Neuronal migration disorder is an umbrella term given to several conditions including lissencephaly, agenesis of the corpus callosum and microgyria. They all arise while the baby is developing in the womb.This information sheet from Great Ormond Street Hospital (GOSH) explains the causes, symptoms and treatment of neuronal migration disorders and where to get help.
Very early in pregnancy, while the brain is forming, the neurons (nerve cells) move to form neural circuits, which are responsible for transmitting messages around the body. If the genetic instructions to move the neurons are not working properly, the neural circuits do not form and areas of the brain are abnormal or absent.
What causes a neuronal migration disorder?
Doctors think that neuronal migration disorders are genetic in that a faulty gene stops the neural circuits forming properly. Some neuronal migration disorders are passed on from parent to child, but most develop as a sporadic genetic fault that just happens.
What are the signs and symptoms of a neuronal migration disorder?
The signs and symptoms of a neuronal migration disorder vary depending on the area of the brain affected and the severity of abnormality or absence. At birth, there may be little sign that a child has a neuronal migration disorder – symptoms tend to become more obvious as the child does not grow and develop as expected. These symptoms can include developmental delay (failing to reach milestones at the expected age), movement and muscle tone problems, seizures (fits), failure to thrive and learning disabilities.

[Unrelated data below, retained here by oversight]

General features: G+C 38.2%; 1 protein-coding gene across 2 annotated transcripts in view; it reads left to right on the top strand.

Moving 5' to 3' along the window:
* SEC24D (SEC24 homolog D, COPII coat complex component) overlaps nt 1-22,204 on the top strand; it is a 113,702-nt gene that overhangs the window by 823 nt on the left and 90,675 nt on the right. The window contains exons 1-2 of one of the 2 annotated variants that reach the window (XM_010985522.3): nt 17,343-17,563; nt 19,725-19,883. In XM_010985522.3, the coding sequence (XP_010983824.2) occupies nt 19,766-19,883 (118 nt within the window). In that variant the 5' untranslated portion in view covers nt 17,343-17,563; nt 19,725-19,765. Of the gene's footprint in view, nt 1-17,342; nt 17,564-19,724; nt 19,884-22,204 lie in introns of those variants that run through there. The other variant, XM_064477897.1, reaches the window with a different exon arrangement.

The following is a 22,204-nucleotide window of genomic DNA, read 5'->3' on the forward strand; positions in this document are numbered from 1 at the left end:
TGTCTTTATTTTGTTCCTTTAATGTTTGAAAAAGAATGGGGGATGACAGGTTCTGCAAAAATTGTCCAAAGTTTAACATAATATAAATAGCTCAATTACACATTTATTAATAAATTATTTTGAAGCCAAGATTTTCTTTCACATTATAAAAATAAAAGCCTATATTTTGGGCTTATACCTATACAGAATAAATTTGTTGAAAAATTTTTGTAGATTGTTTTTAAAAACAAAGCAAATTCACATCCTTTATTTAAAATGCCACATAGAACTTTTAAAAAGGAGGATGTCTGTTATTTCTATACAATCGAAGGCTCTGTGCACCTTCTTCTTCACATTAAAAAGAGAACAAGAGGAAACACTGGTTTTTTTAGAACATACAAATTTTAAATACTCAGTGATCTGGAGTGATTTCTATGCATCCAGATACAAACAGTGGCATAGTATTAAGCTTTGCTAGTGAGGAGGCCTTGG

How is a neuronal migration disorder diagnosed?
Most neuronal migration disorders are diagnosed with an MRI scan, which shows a characteristic appearance of absent or abnormal areas of brain tissue. Other tests may be used to gain additional information, including electroencephalograms (EEG) to measure seizure activity and electromyograms (EMG) to measure muscle tone.
How is a neuronal migration disorder treated?
The neuronal migration disorder itself cannot be treated – there is no way to restore abnormal or absent areas of brain tissue– but there is much that can be done to improve the symptoms.
Many children will need input from a range of specialists, including physiotherapists, occupational therapists, speech/language therapists and so on. If a child has seizures, these may be controlled with medication. In some cases, epilepsy surgery, ketogenic diet or vagus nerve stimulation may be discussed. Many children will need support at school but the level of support needed will vary depending on the child’s specific needs.
What happens next?
The outlook for children with a neuronal migration disorder is very variable, as it depends on the area of the brain that is abnormal or absent and its severity. Some children may have minor impairments but others will need more intensive support.
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